WASHINGTON, DC - MARCH 01: U.S. President Donald Trump participates in a meeting with leaders of the steel industry at the White House March 1, 2018 in Washington, DC. Trump announced planned tariffs on imported steel and aluminum during the meeting, with details to be released at a later date. (Photo by Win McNamee/Getty Images)

The Republican National Convention isn't until August of next year but President Donald Trump's racist rhetoric is already leaving a sour impression on the event's host city.

In the wake of the president's racist tweets to four Democratic congresswomen, the city council of Charlotte, North Carolina voted 9-2 to rebuke Trump for his divisive language in a proposal featuring a litany of Trump's racist and xenophobic remarks from the past three years to as recently as last week.

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Over the last two months, Texas Governor Greg Abbott has signed two bills that will egregiously affect the lives of LGBTQ children and adults in the state of Texas. These two bills are just the tip of the iceberg. According to LGBT advocates, as many as 25 to 30 anti-LGBT bills have been proposed in the Texas legislature.

Most recently, the Republican governor signed House Bill 3859, which makes it legal to refuse adoptive rights to qualified Texans based on their sexual or gender identity, their faith or marital status—i.e., not only are single parents at risk, but so are married couples where either partner was previously divorced. The bill would allow adoption agencies to tout religious objection to deny placement to any prospective parent. It also allows welfare agencies to refuse to provide certain kinds of care to a child based on the provider’s religious beliefs. In essence, it sanctions discrimination against LGBTQ couples who hope to adopt. Further, it gives child placement agencies that are beneficiaries of taxpayer money the power to claim “religious objections to certain groups of people—effectively giving them a license to deny adoption and fostering opportunities to LGBTQ, single, or non-Christian parents.”

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[DIGEST: Huffington Post, New York Times]

Donald Trump accepted the Republican presidential nomination at the close of the Republican National Convention Thursday night, and his incendiary politics provided Vermont Sen. Bernie Sanders all the ammunition he needed to lambast Trump, who, he asserts, "has made bigotry and divisiveness the cornerstone of his campaign."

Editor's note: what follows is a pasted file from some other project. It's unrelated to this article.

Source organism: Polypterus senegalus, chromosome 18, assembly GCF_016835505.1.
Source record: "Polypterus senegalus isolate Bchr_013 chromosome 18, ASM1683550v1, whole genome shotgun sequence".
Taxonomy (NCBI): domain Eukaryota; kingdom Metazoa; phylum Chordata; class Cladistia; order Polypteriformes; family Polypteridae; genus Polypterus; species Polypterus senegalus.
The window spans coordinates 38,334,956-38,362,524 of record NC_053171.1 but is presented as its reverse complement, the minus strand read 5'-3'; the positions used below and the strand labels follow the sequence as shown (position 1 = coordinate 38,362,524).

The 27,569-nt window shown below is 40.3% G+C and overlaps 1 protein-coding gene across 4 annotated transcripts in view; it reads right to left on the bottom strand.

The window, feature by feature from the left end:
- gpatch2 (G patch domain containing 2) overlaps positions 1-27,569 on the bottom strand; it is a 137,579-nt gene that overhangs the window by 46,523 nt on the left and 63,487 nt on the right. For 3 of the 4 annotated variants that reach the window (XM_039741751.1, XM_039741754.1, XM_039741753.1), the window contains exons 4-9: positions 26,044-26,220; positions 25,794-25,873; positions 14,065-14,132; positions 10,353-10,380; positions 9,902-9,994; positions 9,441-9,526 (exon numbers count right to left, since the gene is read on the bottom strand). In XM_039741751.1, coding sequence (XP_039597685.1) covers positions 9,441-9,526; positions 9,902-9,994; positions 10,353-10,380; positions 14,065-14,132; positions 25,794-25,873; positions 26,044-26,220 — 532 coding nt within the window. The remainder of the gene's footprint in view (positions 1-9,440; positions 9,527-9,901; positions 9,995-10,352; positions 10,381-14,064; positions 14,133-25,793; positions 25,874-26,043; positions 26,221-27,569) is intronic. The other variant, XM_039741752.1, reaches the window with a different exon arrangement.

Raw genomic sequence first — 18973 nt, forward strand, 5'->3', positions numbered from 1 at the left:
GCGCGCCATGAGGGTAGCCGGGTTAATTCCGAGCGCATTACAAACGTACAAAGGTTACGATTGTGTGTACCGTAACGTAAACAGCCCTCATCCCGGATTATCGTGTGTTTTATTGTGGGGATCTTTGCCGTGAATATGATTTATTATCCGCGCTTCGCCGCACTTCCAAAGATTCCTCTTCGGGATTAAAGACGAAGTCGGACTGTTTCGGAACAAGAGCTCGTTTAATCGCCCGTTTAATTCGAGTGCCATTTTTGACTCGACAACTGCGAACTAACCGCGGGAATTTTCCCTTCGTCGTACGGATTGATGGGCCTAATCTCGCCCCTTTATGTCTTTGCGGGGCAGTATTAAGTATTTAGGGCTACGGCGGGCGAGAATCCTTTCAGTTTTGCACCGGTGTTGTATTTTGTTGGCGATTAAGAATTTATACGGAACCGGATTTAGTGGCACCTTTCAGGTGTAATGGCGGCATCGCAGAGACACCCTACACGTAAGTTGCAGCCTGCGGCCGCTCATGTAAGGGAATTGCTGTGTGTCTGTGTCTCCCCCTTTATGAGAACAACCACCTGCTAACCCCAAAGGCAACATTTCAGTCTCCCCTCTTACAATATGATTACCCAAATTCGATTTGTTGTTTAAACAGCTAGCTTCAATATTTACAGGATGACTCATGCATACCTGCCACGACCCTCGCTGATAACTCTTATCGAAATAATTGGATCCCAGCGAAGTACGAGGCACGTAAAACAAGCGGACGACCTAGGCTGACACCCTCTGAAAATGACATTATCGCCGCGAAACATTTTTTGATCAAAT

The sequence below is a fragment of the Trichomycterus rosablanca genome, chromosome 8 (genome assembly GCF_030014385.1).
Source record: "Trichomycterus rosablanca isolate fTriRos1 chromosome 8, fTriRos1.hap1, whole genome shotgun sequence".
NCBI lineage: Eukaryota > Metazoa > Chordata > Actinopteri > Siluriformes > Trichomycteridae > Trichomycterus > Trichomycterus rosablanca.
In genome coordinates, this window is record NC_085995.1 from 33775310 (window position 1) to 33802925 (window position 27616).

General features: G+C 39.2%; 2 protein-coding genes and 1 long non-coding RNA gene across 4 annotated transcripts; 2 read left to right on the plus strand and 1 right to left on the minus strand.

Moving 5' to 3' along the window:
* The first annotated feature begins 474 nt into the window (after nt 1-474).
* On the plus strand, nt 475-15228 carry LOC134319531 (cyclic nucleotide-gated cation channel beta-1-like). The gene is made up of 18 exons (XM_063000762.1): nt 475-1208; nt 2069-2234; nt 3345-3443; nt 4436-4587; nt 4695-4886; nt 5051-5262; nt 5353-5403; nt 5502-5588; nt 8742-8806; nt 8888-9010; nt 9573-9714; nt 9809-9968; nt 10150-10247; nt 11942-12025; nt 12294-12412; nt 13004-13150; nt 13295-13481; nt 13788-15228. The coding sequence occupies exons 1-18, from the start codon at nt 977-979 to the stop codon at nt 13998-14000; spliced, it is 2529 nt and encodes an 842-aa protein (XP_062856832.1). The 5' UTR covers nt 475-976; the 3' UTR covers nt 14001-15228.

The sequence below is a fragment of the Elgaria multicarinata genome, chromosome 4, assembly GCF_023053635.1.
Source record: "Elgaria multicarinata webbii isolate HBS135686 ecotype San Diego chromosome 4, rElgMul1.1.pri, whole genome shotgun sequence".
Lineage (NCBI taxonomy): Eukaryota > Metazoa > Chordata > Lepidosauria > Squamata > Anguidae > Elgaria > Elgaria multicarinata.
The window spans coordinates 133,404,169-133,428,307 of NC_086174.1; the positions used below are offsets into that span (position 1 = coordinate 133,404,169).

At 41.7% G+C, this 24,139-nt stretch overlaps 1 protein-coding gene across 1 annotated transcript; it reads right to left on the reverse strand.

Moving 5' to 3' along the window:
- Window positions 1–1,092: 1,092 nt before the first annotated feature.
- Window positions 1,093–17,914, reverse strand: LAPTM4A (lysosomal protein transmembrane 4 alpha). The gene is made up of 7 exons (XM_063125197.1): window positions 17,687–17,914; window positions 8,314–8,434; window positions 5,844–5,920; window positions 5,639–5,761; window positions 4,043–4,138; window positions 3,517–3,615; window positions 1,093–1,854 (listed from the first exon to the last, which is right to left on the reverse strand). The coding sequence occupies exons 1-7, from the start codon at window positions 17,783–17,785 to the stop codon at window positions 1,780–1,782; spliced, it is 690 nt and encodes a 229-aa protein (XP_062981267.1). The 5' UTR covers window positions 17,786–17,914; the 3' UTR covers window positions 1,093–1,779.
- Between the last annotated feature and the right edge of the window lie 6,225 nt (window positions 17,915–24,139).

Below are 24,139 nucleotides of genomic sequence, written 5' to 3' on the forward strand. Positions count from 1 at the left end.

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[DIGEST: Gawker, Jezebel]

Melania Trump delivered the headlining speech at the Republican National Convention in Cleveland last night––and at least one entire section was lifted from Michelle Obama’s speech at the 2008 Democratic National Convention.

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[DIGEST: New York Times, Time, Wall Street Journal]

Republicans gathered in Cleveland on Tuesday to draft the party’s principles platform ahead of the Republican National Convention, and the final document is a sign that the party has shifted even further to the right. Much of the language emphasizes the party’s staunchly conservative attitude toward gay rights and its insistence that the Bible and God be present in the classroom while incorporating some of Donald Trump’s most extreme campaign pledges, including the building of a wall along the border with Mexico.

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With the Republican National Convention less than two weeks away, Donald Trump is set to name his vice president. Those close to Trump have suggested that the decision may occur later this week.

Trump has alternated between coy and unusually public during this intensive vetting period. He has appeared on stage with some of the presumptive frontrunners, and tweeted to stoke anticipation about meeting with others.

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[DIGEST: Time, CNN]

A new amendment by the GOP Rules Committee could provide delegates a way out of voting for Trump on the first ballot. The proposal would grant delegates “conscientious objector” status, which would free them from their pledge to vote as the result of primaries and caucuses. The measure would redefine the “faithless delegate” rule enacted at the previous convention to afford delegates “a vote of conscience, whether personal or religious.”

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